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"Department of Finance" written on glass door

The city of Chicago’s Department of Finance at City Hall.

Ashlee Rezin

The Rundown: Billions in debt owed to City Hall

Happy Friday! It’s December and I’m thinking about how to spend time outside this winter (at least until the temperature drops below zero). Here’s what you need to know today.

1. As Chicago faces steep budget challenges, City Hall is owed billions of dollars it hasn’t been able to collect

More than $6.4 billion in unpaid fees, fines and other debts from companies, people and other entities has piled up since 1990, my colleagues Mitchell Armentrout and Tim Novak report for the Chicago Sun-Times.

The tab, which would cover more than 40% of Mayor Brandon Johnson’s $16.77 billion budget, includes administrative hearing debt, parking, speed and red-light camera tickets and unpaid water bills.

Officials say the biggest debts are from a small group of entities — many of which are actually from the suburbs or even outside the Chicago area.

“Collecting really old debt is very difficult,” City Comptroller Chasse Rehwinkel told the Sun-Times. “A lot of it is a function of entities that don’t exist, companies that have dissolved, people who have left the country, people who were involved in fraud. There’s just no way to claw back some of that money.” [Chicago Sun-Times]

2. CTA and CDOT call for more bus-only lanes and lights that let buses go first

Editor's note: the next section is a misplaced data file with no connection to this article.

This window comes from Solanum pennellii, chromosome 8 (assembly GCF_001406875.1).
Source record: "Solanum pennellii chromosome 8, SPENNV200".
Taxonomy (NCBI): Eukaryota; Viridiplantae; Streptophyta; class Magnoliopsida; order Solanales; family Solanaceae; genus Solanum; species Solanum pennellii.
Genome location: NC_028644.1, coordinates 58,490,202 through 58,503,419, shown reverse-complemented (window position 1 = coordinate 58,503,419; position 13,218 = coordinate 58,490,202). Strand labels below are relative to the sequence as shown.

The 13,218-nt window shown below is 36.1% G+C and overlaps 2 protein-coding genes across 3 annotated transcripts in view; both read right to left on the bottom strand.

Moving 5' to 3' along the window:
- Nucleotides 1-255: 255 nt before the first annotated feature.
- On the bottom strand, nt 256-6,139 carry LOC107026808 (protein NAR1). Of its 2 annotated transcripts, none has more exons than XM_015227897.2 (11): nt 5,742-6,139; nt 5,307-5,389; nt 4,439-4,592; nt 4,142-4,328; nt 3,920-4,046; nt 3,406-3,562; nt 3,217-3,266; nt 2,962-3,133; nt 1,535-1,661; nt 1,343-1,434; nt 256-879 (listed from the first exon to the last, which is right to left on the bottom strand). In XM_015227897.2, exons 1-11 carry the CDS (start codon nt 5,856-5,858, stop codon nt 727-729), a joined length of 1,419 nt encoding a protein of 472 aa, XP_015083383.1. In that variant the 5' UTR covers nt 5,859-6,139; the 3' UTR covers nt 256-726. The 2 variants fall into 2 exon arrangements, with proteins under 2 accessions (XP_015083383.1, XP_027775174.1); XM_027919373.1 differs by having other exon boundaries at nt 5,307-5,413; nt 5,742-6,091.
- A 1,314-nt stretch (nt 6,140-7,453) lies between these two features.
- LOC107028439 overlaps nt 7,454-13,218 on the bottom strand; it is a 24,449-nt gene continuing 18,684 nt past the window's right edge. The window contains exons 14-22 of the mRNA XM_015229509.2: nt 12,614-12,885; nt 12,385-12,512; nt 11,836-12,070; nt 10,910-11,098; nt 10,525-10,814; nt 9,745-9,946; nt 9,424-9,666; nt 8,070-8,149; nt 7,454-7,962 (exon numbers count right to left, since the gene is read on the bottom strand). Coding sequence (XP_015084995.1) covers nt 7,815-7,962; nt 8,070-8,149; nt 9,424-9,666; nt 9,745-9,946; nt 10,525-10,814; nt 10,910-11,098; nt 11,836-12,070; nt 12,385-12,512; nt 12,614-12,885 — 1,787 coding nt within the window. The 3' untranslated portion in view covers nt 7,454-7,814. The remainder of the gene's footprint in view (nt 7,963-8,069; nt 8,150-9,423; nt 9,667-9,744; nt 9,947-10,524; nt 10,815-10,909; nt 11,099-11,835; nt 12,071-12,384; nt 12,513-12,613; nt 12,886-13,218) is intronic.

The transit agencies say their new Better Streets for Buses proposal would bring about shorter wait times and more consistency in bus service.

Buses would be able to alert traffic signals to their presence, changing light timing so they can cross intersections before other vehicles.

Upgrades to bus stops are also on the table, including adding more shelters, heating, lighting and signs that track arrival times.

Transit advocates say they appreciated that the plan’s improvements could be made to existing bus stops and routes, but worried about the lack of specifics — including a timeline. [Chicago Sun-Times]

3. How does corruption impact democracy? Take a look at Illinois.

While Illinois residents may be cynical after multiple high-profile corruption trials in recent years, voter interest in state elections has only increased, my colleague Dave McKinney reports for WBEZ.

National research found that those who believed their state government was becoming more corrupt were less likely to vote because they doubted their votes would matter. Illinois appears to have defied that trend.

As McKinney writes: “Looking at just gubernatorial elections between 2002 and 2022, state election records show the number of total ballots cast statewide grew by more than 13%. Likewise, statewide voter registration totals grew by more than 15% during the period. By contrast, population gains in Illinois between 2000 and 2020 stood at slightly more than 3%, U.S. Census data shows.”

But reform advocates say Illinois could do more to stem political wrongdoing in the first place, including tightening pension laws to hold corrupt politicians accountable; banning political contributions from state-related entities; and extending greater powers to the state inspectors general. [WBEZ]

4. Insurers must cover cyclists and pedestrians hit by uninsured drivers in Illinois